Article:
In his contemporary short story, “Cathedral,” Raymond Carver tells the story of an unnamed narrator, his wife, and an old friend, a blind man named Robert. Robert has come to visit the narrator’s wife, who is quite excited to see this man whom she hasn’t seen in ten years, yet the same can’t be said of the narrator who is noticeably and vocally uncomfortable about his visit. The story is told through the narrator’s first person point of view, showcasing his thoughts and the events that take place when Robert comes to visit. Carver highlights the theme of having the ability to see, but not truly seeing, through his use of colloquial language, and creation of relatable characters. “Cathedral” begins with the narrator informing the audience
With this, readers could sense that the narrator is jealous, grouchy, and angry that Robert’s presence affects the narrator’s wife because of the connection between both the wife and Robert. The author prepares readers for the enlightenment when Robert came for a visit and that is how cathedral came about. The narrator explains, “The TV showed this one cathedral” (110). In this scene, the narrator and Robert bonded about the appearance of the cathedral. Instantly, the narrator says to Robert, “Do you have any idea what a cathedral is?
Robert loves his wife and views her as his soulmate rather than a body to fill empty space. Robert’s physical blindness does not hold him back from feeling, while the narrator’s emotional lack of sight proves more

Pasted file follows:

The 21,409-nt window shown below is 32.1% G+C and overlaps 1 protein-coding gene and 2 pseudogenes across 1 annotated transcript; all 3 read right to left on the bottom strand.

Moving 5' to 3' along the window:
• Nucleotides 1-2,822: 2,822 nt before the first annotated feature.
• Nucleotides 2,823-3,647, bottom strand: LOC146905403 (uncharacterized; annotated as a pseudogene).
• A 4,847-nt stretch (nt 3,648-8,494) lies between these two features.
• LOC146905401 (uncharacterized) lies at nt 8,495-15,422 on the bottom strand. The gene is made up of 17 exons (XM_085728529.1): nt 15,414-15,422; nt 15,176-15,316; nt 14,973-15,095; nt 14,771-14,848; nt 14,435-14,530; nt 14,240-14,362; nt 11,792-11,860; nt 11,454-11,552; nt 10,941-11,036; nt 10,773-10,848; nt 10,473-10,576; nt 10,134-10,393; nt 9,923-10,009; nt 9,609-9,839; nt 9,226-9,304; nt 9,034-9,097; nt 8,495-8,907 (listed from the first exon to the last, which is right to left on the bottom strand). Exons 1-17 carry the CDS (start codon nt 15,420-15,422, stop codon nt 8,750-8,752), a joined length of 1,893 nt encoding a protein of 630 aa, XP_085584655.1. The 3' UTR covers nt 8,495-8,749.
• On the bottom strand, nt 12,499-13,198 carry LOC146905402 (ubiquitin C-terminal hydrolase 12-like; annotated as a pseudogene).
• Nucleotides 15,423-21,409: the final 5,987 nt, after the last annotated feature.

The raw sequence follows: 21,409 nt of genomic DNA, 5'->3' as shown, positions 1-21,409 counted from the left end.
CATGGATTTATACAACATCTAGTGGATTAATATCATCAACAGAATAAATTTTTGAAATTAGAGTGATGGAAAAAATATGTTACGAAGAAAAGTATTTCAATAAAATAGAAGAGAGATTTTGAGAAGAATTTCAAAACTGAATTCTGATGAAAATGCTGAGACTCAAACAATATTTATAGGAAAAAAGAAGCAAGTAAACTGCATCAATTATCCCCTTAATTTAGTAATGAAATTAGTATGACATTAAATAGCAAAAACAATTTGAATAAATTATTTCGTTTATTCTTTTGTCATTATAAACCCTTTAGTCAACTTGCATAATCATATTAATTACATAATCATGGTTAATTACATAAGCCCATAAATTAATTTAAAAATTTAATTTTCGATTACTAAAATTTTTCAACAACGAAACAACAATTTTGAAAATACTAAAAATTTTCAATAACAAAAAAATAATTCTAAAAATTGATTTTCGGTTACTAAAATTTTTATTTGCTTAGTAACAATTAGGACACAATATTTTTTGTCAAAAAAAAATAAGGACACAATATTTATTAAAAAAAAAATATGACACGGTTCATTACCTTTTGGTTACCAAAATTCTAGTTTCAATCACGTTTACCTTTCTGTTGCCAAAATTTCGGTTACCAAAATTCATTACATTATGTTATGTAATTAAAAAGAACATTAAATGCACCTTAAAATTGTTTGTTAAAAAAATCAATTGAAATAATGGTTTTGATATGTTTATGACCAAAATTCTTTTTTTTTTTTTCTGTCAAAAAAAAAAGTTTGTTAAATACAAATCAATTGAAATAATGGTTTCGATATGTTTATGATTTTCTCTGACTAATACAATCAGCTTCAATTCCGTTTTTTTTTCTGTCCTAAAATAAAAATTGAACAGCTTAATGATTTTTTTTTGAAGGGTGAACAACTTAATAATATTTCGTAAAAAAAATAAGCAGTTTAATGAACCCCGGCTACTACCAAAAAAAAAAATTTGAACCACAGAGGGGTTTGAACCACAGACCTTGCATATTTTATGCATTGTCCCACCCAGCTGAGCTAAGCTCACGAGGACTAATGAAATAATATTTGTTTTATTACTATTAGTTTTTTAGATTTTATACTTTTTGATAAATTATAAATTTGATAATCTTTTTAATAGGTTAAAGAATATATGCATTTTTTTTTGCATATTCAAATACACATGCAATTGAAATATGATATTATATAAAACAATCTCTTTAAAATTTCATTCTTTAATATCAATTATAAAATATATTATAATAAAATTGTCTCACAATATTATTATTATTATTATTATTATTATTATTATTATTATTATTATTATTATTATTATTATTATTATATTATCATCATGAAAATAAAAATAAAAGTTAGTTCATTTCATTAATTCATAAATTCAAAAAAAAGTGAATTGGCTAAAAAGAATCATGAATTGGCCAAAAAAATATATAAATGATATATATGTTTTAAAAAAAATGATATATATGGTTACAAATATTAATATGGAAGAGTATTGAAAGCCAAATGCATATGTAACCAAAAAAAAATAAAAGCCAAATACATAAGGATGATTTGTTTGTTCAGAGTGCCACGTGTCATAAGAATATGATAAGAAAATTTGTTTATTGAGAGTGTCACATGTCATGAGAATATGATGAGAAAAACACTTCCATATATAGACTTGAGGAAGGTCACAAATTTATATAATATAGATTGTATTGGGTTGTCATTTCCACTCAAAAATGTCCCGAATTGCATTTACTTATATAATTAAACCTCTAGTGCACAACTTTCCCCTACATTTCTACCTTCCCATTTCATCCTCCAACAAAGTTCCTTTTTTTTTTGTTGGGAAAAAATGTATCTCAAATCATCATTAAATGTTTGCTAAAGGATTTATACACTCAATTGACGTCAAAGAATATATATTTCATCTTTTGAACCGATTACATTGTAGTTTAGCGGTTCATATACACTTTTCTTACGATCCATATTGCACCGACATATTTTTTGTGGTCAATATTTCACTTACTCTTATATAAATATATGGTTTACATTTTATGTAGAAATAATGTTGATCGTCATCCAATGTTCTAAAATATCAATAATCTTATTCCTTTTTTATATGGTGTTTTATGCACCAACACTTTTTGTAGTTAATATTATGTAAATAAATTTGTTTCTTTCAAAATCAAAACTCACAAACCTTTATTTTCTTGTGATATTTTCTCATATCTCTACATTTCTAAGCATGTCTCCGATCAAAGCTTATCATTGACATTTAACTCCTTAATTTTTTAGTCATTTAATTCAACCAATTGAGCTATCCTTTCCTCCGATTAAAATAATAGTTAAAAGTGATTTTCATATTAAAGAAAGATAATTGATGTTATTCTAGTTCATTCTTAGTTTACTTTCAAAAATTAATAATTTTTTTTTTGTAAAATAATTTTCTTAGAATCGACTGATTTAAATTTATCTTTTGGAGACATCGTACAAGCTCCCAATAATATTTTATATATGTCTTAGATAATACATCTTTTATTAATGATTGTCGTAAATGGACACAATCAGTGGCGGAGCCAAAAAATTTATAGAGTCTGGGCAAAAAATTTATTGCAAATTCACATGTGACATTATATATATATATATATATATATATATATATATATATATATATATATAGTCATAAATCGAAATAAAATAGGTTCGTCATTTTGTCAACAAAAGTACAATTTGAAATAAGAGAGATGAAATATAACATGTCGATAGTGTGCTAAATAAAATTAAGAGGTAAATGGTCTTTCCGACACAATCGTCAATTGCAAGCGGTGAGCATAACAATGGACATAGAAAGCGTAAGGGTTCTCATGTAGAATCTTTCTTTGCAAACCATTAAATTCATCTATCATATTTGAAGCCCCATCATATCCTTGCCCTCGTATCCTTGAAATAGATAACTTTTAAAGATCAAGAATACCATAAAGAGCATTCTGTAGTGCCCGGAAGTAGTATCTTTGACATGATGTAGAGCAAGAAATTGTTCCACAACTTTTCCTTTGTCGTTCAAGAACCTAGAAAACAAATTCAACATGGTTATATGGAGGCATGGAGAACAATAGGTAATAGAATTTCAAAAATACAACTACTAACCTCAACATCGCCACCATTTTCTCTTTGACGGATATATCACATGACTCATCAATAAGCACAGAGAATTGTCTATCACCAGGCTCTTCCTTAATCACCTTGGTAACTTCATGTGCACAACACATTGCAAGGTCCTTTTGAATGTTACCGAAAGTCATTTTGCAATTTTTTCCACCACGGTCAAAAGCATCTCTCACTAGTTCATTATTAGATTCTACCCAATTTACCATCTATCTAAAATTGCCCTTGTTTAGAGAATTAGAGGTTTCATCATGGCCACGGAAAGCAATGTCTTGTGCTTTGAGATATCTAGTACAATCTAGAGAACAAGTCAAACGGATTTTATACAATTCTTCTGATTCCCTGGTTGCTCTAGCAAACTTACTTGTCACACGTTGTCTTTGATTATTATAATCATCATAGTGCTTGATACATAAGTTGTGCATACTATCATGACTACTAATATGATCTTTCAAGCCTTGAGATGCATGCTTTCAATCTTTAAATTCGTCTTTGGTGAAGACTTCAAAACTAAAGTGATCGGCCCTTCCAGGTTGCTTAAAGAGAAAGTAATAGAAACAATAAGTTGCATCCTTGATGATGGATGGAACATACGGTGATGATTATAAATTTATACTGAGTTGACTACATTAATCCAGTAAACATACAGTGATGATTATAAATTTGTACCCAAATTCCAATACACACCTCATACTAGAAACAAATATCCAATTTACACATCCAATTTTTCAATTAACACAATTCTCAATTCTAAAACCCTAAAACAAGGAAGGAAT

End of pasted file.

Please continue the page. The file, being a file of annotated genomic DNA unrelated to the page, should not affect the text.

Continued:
Robert’s wife has recently died and he used to work for the narrator’s wife. Robert comes to visit the narrator’s home and the narrator is not happy about this because he believes blind people to be miserable and gloomy based solely on what he has absorbed from the movies. At the end of the first paragraph, he says, “A blind man in my house was not something I looked forward to” (1.1). Little to the narrator’s knowledge, his wife and Robert had been using audio tape to correspond over ten years, and have much past history with each other. The narrator’s wife makes sure he knows to make Robert comfortable, and if he doesn’t it shows that he does not love her.